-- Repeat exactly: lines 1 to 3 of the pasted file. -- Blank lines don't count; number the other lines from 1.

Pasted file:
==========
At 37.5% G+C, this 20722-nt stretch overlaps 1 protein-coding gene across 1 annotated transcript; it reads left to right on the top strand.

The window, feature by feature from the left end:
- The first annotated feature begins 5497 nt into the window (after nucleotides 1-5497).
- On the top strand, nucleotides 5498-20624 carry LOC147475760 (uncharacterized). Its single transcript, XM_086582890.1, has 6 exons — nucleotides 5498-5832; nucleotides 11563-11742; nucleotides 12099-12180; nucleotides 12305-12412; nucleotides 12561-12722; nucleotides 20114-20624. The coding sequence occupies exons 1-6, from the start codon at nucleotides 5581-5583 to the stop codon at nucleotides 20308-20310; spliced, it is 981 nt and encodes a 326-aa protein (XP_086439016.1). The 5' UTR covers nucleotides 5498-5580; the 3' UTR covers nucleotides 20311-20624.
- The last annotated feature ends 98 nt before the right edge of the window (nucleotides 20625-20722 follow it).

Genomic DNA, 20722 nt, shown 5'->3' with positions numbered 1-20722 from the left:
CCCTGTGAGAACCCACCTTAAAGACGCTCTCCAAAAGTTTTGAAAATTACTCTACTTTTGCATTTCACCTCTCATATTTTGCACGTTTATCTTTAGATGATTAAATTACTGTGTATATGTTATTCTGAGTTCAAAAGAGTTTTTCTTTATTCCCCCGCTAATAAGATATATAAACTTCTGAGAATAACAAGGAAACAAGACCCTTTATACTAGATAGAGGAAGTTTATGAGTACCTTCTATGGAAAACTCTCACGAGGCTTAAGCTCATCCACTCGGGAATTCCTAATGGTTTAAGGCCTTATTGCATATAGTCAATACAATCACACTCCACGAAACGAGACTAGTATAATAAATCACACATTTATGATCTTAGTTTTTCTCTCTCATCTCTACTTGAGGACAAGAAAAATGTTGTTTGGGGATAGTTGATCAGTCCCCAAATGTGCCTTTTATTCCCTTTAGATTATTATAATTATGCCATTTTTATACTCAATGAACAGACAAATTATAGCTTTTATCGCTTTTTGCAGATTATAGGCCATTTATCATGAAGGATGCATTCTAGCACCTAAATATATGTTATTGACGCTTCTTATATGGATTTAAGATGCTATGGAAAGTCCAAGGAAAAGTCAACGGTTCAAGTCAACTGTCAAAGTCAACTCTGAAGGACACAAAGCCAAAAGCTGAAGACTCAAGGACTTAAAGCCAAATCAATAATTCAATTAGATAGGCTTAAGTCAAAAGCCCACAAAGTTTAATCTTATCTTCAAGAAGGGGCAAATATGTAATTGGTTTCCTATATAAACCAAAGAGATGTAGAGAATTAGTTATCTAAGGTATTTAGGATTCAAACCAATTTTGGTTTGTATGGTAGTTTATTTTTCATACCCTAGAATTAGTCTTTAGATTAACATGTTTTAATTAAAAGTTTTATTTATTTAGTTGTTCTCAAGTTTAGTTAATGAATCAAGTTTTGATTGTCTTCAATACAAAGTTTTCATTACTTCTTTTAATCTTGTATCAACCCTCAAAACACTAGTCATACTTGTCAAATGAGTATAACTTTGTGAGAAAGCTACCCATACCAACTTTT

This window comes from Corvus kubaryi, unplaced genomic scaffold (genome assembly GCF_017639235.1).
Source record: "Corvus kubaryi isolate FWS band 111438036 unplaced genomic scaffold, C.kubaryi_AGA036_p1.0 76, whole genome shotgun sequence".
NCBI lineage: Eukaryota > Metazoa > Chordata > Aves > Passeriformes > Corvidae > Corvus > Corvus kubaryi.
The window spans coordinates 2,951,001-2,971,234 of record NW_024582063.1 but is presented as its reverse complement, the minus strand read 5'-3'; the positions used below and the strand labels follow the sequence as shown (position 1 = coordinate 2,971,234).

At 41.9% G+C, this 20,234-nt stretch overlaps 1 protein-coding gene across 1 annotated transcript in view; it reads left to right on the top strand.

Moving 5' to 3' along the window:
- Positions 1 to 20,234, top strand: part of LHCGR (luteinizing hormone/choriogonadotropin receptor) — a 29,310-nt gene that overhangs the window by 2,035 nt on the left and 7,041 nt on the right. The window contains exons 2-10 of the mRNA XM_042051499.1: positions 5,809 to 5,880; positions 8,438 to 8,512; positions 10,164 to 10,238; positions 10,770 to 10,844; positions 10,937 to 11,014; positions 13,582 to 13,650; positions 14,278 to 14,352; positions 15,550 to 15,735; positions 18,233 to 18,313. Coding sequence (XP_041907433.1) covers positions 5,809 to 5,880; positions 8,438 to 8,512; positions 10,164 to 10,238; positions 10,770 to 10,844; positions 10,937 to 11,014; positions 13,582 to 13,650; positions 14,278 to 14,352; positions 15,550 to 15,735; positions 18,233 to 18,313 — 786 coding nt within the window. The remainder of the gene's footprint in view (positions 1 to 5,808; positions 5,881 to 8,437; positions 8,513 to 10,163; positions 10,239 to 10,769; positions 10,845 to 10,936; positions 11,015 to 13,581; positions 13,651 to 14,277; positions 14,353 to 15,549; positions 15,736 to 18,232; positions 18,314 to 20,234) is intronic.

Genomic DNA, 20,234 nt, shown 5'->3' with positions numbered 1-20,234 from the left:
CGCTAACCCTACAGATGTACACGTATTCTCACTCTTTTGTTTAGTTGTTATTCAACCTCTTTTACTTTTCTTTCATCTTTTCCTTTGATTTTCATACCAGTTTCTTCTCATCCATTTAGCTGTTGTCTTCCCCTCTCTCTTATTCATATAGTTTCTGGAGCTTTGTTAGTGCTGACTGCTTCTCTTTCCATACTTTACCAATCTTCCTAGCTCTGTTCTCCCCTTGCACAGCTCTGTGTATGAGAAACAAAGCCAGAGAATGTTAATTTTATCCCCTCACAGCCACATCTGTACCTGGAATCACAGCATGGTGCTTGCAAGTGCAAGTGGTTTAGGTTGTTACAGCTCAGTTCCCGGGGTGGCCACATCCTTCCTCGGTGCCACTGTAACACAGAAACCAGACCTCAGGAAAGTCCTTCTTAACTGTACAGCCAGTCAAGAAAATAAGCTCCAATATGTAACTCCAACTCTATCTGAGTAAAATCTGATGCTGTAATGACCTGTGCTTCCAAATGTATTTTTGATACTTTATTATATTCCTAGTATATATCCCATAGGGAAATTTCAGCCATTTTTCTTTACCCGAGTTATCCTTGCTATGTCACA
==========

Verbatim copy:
At 37.5% G+C, this 20722-nt stretch overlaps 1 protein-coding gene across 1 annotated transcript; it reads left to right on the top strand.

The window, feature by feature from the left end:
- The first annotated feature begins 5497 nt into the window (after nucleotides 1-5497).